Topic: Mount Putauaki

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Mount Putauaki or Mount Edgecumbe, a volcano which became dormant about 1000 years ago, towers above the township of Kawerau.

 Right on Kawerau’s doorstep is Putauaki or Mount Edgecumbe, a volcano which became dormant about 1000 years ago. The oldest ash on its slopes is that from the Kaharoa eruption of 700 years ago. It is a young volcano whose cone was built of viscous lava (andesite) which during its active life only covered the present cone and was not very violent. Close up the surface is broken by clefts and caves left by the cooling lava, but from a distance it looks like a smooth cone.

On its summit are two craters which are steep sided and clad in bush. The western crater contains a lake of brackish water which rises and falls slightly with the seasons. A narrow ridge separates it from another crater to the east, which is deep and dry and believed to be the younger of the pair. On its western side lower down, there are two more craters from which lava was also erupted. On the mountain’s northern side and also on the lower slopes is another small cone which is a incipient volcano. Here the lava pushed up the cone but never erupted. At the foot of the mountain is Lake Pupuwharau which is a crater caused by hydrothermal explosions. Another similar one is slightly further along towards Lake Tahuna. Both are much older than the mountain itself.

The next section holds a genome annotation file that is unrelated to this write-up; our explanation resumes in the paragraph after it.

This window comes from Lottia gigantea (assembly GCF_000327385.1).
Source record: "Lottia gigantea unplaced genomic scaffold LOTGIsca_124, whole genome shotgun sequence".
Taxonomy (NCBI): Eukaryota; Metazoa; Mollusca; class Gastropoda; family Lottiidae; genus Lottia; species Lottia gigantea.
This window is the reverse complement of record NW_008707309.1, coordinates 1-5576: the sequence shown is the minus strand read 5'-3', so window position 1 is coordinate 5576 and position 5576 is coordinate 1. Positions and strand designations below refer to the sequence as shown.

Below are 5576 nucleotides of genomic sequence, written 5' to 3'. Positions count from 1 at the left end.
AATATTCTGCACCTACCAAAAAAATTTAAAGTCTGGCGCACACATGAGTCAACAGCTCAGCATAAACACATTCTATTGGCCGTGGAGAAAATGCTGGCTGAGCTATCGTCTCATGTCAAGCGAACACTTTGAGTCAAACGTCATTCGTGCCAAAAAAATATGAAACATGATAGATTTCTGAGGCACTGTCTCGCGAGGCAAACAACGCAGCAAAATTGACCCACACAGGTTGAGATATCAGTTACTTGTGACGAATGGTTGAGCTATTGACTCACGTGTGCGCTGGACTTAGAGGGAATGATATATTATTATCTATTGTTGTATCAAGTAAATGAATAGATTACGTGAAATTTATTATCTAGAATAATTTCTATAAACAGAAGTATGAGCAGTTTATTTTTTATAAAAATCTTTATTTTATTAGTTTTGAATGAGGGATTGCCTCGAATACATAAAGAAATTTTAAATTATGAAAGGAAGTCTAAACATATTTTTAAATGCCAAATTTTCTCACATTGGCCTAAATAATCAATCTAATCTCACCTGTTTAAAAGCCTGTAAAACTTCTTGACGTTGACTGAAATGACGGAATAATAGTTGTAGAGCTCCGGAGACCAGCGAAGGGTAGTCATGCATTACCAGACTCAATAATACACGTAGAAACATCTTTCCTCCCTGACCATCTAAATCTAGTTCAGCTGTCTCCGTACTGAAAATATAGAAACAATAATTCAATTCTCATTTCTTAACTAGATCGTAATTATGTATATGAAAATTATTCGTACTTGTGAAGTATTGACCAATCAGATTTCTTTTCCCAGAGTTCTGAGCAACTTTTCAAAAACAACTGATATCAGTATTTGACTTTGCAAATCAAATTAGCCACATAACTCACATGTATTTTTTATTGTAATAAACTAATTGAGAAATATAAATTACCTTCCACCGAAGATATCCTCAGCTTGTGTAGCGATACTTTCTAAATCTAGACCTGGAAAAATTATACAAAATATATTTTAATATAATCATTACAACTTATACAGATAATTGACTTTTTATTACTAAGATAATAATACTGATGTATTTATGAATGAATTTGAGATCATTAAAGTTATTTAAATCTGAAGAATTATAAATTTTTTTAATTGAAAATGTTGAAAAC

Romantic Putauaki

Many centuries ago Putauaki had his fair share of romantic exploits and one such love was the maiden mountain Tarawera. They lived together and their special bond was that they were fire mountains. To them a son was born, Ko Putauaki. Years passed and Putauaki cast longing eyes at a girl mountain called Whakaari, White Island. She responded and Putauaki, unable to contain himself any longer, fled one night to the girl Whakaari. His huge bulk carved out the Tarawera valley, but to his surprise he found his small son, Ko Putauaki, beside him. Tarawera awoke, rumbled and grumbled, and in her distress called for his return. Putauaki was at a loss of what best to do. Return to Tarawera who was by now becoming dangerously active or go to his new love. He decided to stay and that is where he is today. Ko Putauaki stayed with him and is seen as the much smaller hill close to his father but on the south west side. Forever and a day the Tarawera flows past them, near to her husband and son.

Attempts to translate the name Putauaki have come up with the following possibilities:

Puta  -  stack  -  Auaki  -  smoke.

This may refer to low cloud often seen around the summit of the mountain. Another translation is:

Pu   -   mound   -   auaki   -   higher than most.

Mount Putauaki

Other named features on the mountain are:

TE TATAU O TE RANGI: Meaning the door of heaven. This is the eastern peak, the location of the Fire Lookout and trig.

TE MATAPIHI A REHUA: Meaning the window of Sirius, this is the western peak and overlooks the town of Kawerau. As from the learned Hamiora Pio.

Ref:  Kawerau Its History and Background – Kenneth W. Moore 1990; Pages 2, 3, 10 & 11.